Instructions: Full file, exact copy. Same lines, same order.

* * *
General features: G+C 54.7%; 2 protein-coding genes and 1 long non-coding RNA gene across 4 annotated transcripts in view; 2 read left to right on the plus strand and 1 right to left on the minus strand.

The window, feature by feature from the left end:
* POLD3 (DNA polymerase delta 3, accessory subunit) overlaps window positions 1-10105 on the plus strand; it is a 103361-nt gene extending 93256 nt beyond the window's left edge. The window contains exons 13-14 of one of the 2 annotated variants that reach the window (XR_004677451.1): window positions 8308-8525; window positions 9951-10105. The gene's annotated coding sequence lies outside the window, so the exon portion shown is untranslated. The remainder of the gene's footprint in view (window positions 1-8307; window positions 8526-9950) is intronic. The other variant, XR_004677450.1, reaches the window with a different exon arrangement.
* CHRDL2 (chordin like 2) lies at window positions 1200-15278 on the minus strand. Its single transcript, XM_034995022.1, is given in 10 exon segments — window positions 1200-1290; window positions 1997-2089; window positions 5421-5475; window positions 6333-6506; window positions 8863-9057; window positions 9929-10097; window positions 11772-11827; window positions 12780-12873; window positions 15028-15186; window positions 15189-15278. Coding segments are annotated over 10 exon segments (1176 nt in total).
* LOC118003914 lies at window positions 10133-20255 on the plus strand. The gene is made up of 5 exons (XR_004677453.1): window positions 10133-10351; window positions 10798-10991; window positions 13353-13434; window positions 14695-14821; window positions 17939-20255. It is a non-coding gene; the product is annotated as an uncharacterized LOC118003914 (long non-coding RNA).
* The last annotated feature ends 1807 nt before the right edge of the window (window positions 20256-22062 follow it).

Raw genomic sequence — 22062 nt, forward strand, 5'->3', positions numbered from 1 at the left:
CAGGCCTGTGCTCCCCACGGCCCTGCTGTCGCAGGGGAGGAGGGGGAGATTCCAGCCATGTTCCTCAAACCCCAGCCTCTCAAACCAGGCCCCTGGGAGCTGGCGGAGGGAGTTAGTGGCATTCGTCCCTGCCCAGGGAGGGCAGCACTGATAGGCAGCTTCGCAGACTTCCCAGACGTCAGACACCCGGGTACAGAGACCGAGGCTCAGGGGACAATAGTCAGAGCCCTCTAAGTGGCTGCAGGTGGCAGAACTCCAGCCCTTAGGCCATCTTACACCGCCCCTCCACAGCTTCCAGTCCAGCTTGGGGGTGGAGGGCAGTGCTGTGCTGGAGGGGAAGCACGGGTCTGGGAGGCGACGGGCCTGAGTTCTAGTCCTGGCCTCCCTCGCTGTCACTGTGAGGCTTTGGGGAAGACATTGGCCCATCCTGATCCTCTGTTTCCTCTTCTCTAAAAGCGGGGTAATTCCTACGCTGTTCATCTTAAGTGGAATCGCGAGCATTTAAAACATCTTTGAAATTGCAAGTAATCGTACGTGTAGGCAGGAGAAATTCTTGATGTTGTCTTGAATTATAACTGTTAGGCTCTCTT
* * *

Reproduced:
General features: G+C 54.7%; 2 protein-coding genes and 1 long non-coding RNA gene across 4 annotated transcripts in view; 2 read left to right on the plus strand and 1 right to left on the minus strand.

The window, feature by feature from the left end:
* POLD3 (DNA polymerase delta 3, accessory subunit) overlaps window positions 1-10105 on the plus strand; it is a 103361-nt gene extending 93256 nt beyond the window's left edge. The window contains exons 13-14 of one of the 2 annotated variants that reach the window (XR_004677451.1): window positions 8308-8525; window positions 9951-10105. The gene's annotated coding sequence lies outside the window, so the exon portion shown is untranslated. The remainder of the gene's footprint in view (window positions 1-8307; window positions 8526-9950) is intronic. The other variant, XR_004677450.1, reaches the window with a different exon arrangement.
* CHRDL2 (chordin like 2) lies at window positions 1200-15278 on the minus strand. Its single transcript, XM_034995022.1, is given in 10 exon segments — window positions 1200-1290; window positions 1997-2089; window positions 5421-5475; window positions 6333-6506; window positions 8863-9057; window positions 9929-10097; window positions 11772-11827; window positions 12780-12873; window positions 15028-15186; window positions 15189-15278. Coding segments are annotated over 10 exon segments (1176 nt in total).
* LOC118003914 lies at window positions 10133-20255 on the plus strand. The gene is made up of 5 exons (XR_004677453.1): window positions 10133-10351; window positions 10798-10991; window positions 13353-13434; window positions 14695-14821; window positions 17939-20255. It is a non-coding gene; the product is annotated as an uncharacterized LOC118003914 (long non-coding RNA).
* The last annotated feature ends 1807 nt before the right edge of the window (window positions 20256-22062 follow it).

Raw genomic sequence — 22062 nt, forward strand, 5'->3', positions numbered from 1 at the left:
CAGGCCTGTGCTCCCCACGGCCCTGCTGTCGCAGGGGAGGAGGGGGAGATTCCAGCCATGTTCCTCAAACCCCAGCCTCTCAAACCAGGCCCCTGGGAGCTGGCGGAGGGAGTTAGTGGCATTCGTCCCTGCCCAGGGAGGGCAGCACTGATAGGCAGCTTCGCAGACTTCCCAGACGTCAGACACCCGGGTACAGAGACCGAGGCTCAGGGGACAATAGTCAGAGCCCTCTAAGTGGCTGCAGGTGGCAGAACTCCAGCCCTTAGGCCATCTTACACCGCCCCTCCACAGCTTCCAGTCCAGCTTGGGGGTGGAGGGCAGTGCTGTGCTGGAGGGGAAGCACGGGTCTGGGAGGCGACGGGCCTGAGTTCTAGTCCTGGCCTCCCTCGCTGTCACTGTGAGGCTTTGGGGAAGACATTGGCCCATCCTGATCCTCTGTTTCCTCTTCTCTAAAAGCGGGGTAATTCCTACGCTGTTCATCTTAAGTGGAATCGCGAGCATTTAAAACATCTTTGAAATTGCAAGTAATCGTACGTGTAGGCAGGAGAAATTCTTGATGTTGTCTTGAATTATAACTGTTAGGCTCTCTT